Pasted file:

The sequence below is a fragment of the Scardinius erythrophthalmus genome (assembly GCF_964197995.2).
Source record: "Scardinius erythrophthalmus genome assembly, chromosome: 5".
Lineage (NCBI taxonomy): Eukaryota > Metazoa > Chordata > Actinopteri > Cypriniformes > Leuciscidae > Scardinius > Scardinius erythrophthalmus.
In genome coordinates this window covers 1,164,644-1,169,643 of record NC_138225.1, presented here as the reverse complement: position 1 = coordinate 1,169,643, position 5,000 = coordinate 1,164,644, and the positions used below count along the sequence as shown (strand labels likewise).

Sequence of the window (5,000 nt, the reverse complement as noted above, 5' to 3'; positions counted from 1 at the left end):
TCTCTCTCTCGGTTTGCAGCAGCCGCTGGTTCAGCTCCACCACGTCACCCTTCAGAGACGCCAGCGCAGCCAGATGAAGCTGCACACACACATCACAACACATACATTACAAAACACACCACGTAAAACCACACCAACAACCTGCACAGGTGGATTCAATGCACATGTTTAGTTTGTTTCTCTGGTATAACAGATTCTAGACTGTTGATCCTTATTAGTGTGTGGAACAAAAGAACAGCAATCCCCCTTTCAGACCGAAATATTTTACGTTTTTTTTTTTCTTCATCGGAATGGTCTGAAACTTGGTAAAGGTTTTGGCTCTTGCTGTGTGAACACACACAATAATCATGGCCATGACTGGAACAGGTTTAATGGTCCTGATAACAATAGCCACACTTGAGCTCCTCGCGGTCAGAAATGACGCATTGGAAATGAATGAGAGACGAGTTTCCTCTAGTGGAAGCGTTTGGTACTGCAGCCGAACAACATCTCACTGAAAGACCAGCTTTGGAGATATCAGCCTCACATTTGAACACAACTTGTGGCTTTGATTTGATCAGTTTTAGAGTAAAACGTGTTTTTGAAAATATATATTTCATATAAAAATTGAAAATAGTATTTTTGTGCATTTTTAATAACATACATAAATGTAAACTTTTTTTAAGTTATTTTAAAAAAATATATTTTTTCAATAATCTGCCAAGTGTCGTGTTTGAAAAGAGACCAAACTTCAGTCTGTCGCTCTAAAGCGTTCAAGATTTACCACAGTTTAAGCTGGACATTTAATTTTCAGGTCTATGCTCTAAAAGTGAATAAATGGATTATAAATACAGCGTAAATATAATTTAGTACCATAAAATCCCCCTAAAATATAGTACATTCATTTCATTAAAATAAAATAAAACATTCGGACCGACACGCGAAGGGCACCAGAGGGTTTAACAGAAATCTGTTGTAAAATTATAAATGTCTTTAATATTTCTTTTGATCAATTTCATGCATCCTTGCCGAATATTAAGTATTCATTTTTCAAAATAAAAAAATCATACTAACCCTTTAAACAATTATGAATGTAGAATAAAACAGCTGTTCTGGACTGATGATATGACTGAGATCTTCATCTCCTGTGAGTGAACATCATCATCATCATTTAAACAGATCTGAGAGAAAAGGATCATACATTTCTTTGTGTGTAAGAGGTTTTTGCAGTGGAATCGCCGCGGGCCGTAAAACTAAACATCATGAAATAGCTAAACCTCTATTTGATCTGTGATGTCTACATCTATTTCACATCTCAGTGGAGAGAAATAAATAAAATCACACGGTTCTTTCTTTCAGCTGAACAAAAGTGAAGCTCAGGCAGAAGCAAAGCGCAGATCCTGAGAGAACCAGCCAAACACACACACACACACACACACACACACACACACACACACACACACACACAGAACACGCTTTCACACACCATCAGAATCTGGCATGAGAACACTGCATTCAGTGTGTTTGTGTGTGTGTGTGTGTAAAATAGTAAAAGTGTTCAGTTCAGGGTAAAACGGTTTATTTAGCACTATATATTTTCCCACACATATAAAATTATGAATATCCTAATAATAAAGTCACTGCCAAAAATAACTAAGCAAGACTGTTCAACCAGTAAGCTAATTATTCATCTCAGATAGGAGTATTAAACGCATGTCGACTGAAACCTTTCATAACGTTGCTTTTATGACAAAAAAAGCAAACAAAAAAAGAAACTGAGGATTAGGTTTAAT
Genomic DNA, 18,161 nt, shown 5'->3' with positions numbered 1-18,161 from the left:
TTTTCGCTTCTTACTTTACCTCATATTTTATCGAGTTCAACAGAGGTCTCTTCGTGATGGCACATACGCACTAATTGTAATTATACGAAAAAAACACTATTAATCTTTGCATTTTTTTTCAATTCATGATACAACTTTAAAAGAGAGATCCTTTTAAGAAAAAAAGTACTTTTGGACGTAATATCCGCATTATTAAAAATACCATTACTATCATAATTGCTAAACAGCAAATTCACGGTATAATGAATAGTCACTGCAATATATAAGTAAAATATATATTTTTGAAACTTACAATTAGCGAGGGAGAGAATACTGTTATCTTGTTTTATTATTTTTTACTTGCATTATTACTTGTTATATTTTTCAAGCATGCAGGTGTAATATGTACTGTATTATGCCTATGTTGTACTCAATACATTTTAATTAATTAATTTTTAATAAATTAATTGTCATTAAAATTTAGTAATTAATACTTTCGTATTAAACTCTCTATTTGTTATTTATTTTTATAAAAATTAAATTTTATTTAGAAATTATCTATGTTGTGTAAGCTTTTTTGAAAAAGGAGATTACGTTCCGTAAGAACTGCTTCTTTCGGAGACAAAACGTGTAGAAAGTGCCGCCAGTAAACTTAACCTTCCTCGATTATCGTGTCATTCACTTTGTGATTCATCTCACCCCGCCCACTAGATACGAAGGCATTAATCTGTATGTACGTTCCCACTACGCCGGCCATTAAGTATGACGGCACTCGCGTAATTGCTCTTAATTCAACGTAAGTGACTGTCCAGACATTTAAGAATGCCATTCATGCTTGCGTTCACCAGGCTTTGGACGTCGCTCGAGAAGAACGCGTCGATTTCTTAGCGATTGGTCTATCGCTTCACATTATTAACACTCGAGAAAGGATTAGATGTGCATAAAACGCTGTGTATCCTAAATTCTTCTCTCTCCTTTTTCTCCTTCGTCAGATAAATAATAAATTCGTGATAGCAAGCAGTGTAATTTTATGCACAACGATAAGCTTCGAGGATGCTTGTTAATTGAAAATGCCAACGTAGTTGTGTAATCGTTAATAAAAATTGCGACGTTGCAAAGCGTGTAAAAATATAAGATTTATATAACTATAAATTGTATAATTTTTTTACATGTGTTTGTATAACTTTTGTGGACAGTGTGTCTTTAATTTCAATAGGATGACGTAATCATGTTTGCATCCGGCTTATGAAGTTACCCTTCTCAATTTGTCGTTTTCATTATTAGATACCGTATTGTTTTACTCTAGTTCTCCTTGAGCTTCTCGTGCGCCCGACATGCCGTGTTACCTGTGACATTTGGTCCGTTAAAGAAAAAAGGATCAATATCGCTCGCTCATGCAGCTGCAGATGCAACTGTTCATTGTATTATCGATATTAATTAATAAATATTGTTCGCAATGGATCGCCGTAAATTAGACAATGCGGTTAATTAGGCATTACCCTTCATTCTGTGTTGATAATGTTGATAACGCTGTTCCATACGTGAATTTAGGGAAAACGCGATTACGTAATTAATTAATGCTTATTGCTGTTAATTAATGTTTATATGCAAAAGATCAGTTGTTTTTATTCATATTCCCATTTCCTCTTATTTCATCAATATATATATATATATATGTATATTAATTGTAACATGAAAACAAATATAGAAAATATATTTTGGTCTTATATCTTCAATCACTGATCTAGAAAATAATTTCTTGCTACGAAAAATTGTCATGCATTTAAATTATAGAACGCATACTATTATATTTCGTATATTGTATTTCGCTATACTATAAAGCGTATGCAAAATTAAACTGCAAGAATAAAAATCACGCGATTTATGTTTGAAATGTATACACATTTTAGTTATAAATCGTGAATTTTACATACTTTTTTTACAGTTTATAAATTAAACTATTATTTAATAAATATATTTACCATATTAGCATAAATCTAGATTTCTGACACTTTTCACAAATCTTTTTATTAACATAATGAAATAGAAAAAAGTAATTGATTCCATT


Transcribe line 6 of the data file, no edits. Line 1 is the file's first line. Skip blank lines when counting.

TCTCTCTCTCGGTTTGCAGCAGCCGCTGGTTCAGCTCCACCACGTCACCCTTCAGAGACGCCAGCGCAGCCAGATGAAGCTGCACACACACATCACAACACATACATTACAAAACACACCACGTAAAACCACACCAACAACCTGCACAGGTGGATTCAATGCACATGTTTAGTTTGTTTCTCTGGTATAACAGATTCTAGACTGTTGATCCTTATTAGTGTGTGGAACAAAAGAACAGCAATCCCCCTTTCAGACCGAAATATTTTACGTTTTTTTTTTTCTTCATCGGAATGGTCTGAAACTTGGTAAAGGTTTTGGCTCTTGCTGTGTGAACACACACAATAATCATGGCCATGACTGGAACAGGTTTAATGGTCCTGATAACAATAGCCACACTTGAGCTCCTCGCGGTCAGAAATGACGCATTGGAAATGAATGAGAGACGAGTTTCCTCTAGTGGAAGCGTTTGGTACTGCAGCCGAACAACATCTCACTGAAAGACCAGCTTTGGAGATATCAGCCTCACATTTGAACACAACTTGTGGCTTTGATTTGATCAGTTTTAGAGTAAAACGTGTTTTTGAAAATATATATTTCATATAAAAATTGAAAATAGTATTTTTGTGCATTTTTAATAACATACATAAATGTAAACTTTTTTTAAGTTATTTTAAAAAAATATATTTTTTCAATAATCTGCCAAGTGTCGTGTTTGAAAAGAGACCAAACTTCAGTCTGTCGCTCTAAAGCGTTCAAGATTTACCACAGTTTAAGCTGGACATTTAATTTTCAGGTCTATGCTCTAAAAGTGAATAAATGGATTATAAATACAGCGTAAATATAATTTAGTACCATAAAATCCCCCTAAAATATAGTACATTCATTTCATTAAAATAAAATAAAACATTCGGACCGACACGCGAAGGGCACCAGAGGGTTTAACAGAAATCTGTTGTAAAATTATAAATGTCTTTAATATTTCTTTTGATCAATTTCATGCATCCTTGCCGAATATTAAGTATTCATTTTTCAAAATAAAAAAATCATACTAACCCTTTAAACAATTATGAATGTAGAATAAAACAGCTGTTCTGGACTGATGATATGACTGAGATCTTCATCTCCTGTGAGTGAACATCATCATCATCATTTAAACAGATCTGAGAGAAAAGGATCATACATTTCTTTGTGTGTAAGAGGTTTTTGCAGTGGAATCGCCGCGGGCCGTAAAACTAAACATCATGAAATAGCTAAACCTCTATTTGATCTGTGATGTCTACATCTATTTCACATCTCAGTGGAGAGAAATAAATAAAATCACACGGTTCTTTCTTTCAGCTGAACAAAAGTGAAGCTCAGGCAGAAGCAAAGCGCAGATCCTGAGAGAACCAGCCAAACACACACACACACACACACACACACACACACACACACACACACACACACAGAACACGCTTTCACACACCATCAGAATCTGGCATGAGAACACTGCATTCAGTGTGTTTGTGTGTGTGTGTGTGTAAAATAGTAAAAGTGTTCAGTTCAGGGTAAAACGGTTTATTTAGCACTATATATTTTCCCACACATATAAAATTATGAATATCCTAATAATAAAGTCACTGCCAAAAATAACTAAGCAAGACTGTTCAACCAGTAAGCTAATTATTCATCTCAGATAGGAGTATTAAACGCATGTCGACTGAAACCTTTCATAACGTTGCTTTTATGACAAAAAAAGCAAACAAAAAAAGAAACTGAGGATTAGGTTTAAT